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Eat and Drink

Nathan's Famous Fourth of July Hot Dog Eating Contest is a dog eat dog competition

Miki Sudo, top ranked woman's competitive eater in

Miki Sudo, top ranked woman's competitive eater in the world, hopes to hold on to her title when she competes in the Nathan's Famous Fourth of July Hot Dog Contest this Saturday. Photo Credit: Kena Betancur / Getty Images

It's become predictable: each year Joey "Jaws" Chestnut reigns at the Nathan's Famous Hot Dog Eating Contest, scooping up the first-place trophy, mustard-yellow winner's girdle and the $10,000 prize.

Chestnut, 29, nabbed first place last year by downing 61 hot dogs in 10 minutes. The year before, though, he managed to swallow 69. Could the master masticator finally be slowing down?

Matt Stonie, 23 -- the No. 2 ranked eater in the world (Chestnut is No. 1) sure hopes so.

"Every time I step my game up, he steps his up," said Stonie, "but Joey has been off his game this year."

"I've had a very good year so far. We've only competed once (in a Greek gyro gorge in Houston) and I destroyed him," downing 24 gyros to Chestnut's 21, Stonie said.

At the annual contest Saturday in Coney Island, women will compete at 11 a.m., followed by the men at noon.

If ever there was a year for Stonie to grab that title from Chestnut, who has held on to it ever since beating Takeru Kobayashi in 2007, "this is the year," Stonie said.

Stonie has set world records in eating Twinkies, birthday cake, bacon, gyros, pumpkin pie and pepperoni rolls, among other food stuffs, but the Nathan's contest, he said, is the big burrito.

The Coney Island contest "is the Super Bowl of competitive eating," standing alone both in prize money and prestige, attracting 40,000 spectators and millions of viewers on ESPN, he noted.

Stonie lives a few minutes away from Chestnut in San Jose, California.

The two are friendly "off season," when competitive eating contests are sparse in mid-winter, occasionally even catching a movie together, Stonie said. But once bacon binge and flauta fest season gears up, they distance themselves from each other and morph into polite, equally determined individual competitors.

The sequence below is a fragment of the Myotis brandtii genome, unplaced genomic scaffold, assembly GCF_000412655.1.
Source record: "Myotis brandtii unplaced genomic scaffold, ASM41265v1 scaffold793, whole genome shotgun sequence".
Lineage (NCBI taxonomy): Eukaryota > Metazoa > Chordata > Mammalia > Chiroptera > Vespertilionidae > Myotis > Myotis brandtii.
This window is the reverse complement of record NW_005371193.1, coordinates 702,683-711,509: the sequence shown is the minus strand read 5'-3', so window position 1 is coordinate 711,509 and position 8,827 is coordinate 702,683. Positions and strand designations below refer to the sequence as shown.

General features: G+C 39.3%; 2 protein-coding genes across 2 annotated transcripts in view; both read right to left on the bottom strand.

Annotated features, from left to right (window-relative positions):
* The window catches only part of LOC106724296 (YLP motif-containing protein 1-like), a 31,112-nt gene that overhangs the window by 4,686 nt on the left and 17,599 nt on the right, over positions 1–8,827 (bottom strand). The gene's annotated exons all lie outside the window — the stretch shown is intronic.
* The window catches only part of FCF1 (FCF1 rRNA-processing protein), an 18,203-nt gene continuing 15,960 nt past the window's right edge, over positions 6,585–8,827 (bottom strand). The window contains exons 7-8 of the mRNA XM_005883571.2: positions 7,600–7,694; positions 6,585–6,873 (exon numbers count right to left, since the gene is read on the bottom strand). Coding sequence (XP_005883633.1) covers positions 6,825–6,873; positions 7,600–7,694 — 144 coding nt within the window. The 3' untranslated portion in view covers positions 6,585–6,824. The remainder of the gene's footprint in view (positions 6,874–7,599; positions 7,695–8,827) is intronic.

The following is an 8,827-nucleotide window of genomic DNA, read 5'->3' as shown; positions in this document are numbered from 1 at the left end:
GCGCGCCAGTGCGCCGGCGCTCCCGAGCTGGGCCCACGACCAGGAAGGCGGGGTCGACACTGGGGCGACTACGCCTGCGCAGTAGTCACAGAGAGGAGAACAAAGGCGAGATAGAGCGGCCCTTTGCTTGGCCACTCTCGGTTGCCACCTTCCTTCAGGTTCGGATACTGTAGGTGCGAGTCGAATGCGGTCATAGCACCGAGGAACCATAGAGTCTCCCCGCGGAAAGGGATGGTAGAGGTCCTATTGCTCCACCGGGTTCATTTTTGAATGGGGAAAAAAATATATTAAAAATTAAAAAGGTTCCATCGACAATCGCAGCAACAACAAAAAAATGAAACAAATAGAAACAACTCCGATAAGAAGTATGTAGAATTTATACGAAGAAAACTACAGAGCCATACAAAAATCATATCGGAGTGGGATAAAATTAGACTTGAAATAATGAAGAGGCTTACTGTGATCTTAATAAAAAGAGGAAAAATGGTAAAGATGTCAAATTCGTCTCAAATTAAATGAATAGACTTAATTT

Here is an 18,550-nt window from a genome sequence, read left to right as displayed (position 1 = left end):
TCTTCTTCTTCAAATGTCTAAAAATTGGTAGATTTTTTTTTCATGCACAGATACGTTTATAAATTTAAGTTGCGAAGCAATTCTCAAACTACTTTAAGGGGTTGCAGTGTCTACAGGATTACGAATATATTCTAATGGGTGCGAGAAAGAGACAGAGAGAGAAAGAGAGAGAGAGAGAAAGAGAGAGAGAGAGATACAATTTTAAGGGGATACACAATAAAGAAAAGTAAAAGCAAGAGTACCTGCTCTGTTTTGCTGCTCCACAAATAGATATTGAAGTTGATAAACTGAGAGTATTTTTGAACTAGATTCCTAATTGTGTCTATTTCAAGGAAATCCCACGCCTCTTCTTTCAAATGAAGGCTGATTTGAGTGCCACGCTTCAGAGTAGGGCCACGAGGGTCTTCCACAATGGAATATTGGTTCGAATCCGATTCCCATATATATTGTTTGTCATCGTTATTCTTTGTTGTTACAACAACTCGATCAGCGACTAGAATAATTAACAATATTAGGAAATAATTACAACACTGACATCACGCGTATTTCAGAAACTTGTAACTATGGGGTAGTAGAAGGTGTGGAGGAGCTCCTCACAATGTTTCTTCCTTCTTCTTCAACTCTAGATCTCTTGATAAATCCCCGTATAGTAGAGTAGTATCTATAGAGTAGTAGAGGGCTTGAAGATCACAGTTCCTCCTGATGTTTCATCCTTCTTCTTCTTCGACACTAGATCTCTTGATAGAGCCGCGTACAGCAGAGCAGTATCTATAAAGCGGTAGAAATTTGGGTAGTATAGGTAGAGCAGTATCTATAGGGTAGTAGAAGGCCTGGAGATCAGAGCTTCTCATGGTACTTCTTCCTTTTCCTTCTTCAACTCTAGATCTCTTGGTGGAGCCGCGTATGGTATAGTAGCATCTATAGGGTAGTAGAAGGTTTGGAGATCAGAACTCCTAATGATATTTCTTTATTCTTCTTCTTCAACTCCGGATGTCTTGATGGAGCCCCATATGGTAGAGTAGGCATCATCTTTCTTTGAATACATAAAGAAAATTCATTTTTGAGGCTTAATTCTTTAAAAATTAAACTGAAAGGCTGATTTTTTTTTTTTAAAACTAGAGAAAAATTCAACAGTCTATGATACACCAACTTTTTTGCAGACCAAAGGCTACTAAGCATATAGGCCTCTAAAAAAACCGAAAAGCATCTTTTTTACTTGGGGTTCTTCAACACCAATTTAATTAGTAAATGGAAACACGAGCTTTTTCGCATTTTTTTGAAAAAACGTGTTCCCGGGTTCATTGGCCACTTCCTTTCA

Chestnut "gets the older crowd -- the 30 year olds," as fans, Stonie said, while his supporters often skew younger.

While Stonie hopes to take the men's title, Miki Sudo, 29, of Las Vegas, hopes to hold on to hers.

"She has her off years and off moments, but as far as sheer ability goes," Sudo is the 125-pound. gorilla, said Stonie, who is betting on Sudo to claim the $10,000 women's purse.

Sudo acknowledged that coming is as reigning champion "is a completely different level of pressure. Last year, I knew I'd win," but this year "I'm expected to win and I haven't been practicing," as much as she'd like, due to job and family responsibilities.

Sudo, who is ranked fourth in the world and is the only female in competitive eating's top quartet, was slurping on ice pops after cramming -- literally -- in preparation last weekend for her Saturday dogfight.

Sudo feels there may one day be a triumphant "Battle of the Sexes" moment in competitive eating not unlike Sept. 20, 1973 when Billie Jean King beat Bobby Riggs in tennis.

"Men don't have an absolute advantage," said Sudo, who plans Saturday to "set a lead out of the gate and keep it going."

In one area, however, female competitive eaters are different. They sometimes attract attention from men who, apparently, just love seeing women stuff food in their mouths expressing opinions that seem more salty than supportive on social media.

"Men are people with all sorts of unique interests and eating is one of them," Sudo said diplomatically. When it comes to professional gluttony, "I guess there is a subset of people who find it -- I'll just say, intriguing."


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